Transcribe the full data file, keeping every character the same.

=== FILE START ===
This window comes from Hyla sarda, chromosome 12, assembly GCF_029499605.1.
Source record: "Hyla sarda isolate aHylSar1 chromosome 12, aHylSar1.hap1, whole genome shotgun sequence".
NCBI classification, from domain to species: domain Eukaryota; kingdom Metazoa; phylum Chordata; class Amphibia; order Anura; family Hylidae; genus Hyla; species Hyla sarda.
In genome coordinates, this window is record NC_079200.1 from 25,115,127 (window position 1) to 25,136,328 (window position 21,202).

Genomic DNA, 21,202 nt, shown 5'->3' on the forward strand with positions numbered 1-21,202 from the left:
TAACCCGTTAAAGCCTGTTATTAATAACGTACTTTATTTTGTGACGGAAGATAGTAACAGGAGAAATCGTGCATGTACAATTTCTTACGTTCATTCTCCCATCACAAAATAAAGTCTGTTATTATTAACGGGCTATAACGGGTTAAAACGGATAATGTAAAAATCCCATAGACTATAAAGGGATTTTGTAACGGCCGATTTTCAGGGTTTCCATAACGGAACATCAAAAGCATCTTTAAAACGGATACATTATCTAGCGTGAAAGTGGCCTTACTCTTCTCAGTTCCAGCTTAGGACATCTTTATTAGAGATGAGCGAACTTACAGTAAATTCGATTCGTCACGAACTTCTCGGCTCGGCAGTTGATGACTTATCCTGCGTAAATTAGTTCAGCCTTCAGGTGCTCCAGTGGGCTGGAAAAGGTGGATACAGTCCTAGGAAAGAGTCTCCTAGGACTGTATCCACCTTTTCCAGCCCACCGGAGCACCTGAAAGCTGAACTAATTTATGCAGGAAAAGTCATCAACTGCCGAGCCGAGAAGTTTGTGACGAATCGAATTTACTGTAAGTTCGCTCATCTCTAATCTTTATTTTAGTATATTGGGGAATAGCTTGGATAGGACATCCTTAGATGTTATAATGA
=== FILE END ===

This window comes from Hyla sarda, chromosome 12, assembly GCF_029499605.1.
Source record: "Hyla sarda isolate aHylSar1 chromosome 12, aHylSar1.hap1, whole genome shotgun sequence".
NCBI classification, from domain to species: domain Eukaryota; kingdom Metazoa; phylum Chordata; class Amphibia; order Anura; family Hylidae; genus Hyla; species Hyla sarda.
In genome coordinates, this window is record NC_079200.1 from 25,115,127 (window position 1) to 25,136,328 (window position 21,202).

Genomic DNA, 21,202 nt, shown 5'->3' on the forward strand with positions numbered 1-21,202 from the left:
TAACCCGTTAAAGCCTGTTATTAATAACGTACTTTATTTTGTGACGGAAGATAGTAACAGGAGAAATCGTGCATGTACAATTTCTTACGTTCATTCTCCCATCACAAAATAAAGTCTGTTATTATTAACGGGCTATAACGGGTTAAAACGGATAATGTAAAAATCCCATAGACTATAAAGGGATTTTGTAACGGCCGATTTTCAGGGTTTCCATAACGGAACATCAAAAGCATCTTTAAAACGGATACATTATCTAGCGTGAAAGTGGCCTTACTCTTCTCAGTTCCAGCTTAGGACATCTTTATTAGAGATGAGCGAACTTACAGTAAATTCGATTCGTCACGAACTTCTCGGCTCGGCAGTTGATGACTTATCCTGCGTAAATTAGTTCAGCCTTCAGGTGCTCCAGTGGGCTGGAAAAGGTGGATACAGTCCTAGGAAAGAGTCTCCTAGGACTGTATCCACCTTTTCCAGCCCACCGGAGCACCTGAAAGCTGAACTAATTTATGCAGGAAAAGTCATCAACTGCCGAGCCGAGAAGTTTGTGACGAATCGAATTTACTGTAAGTTCGCTCATCTCTAATCTTTATTTTAGTATATTGGGGAATAGCTTGGATAGGACATCCTTAGATGTTATAATGA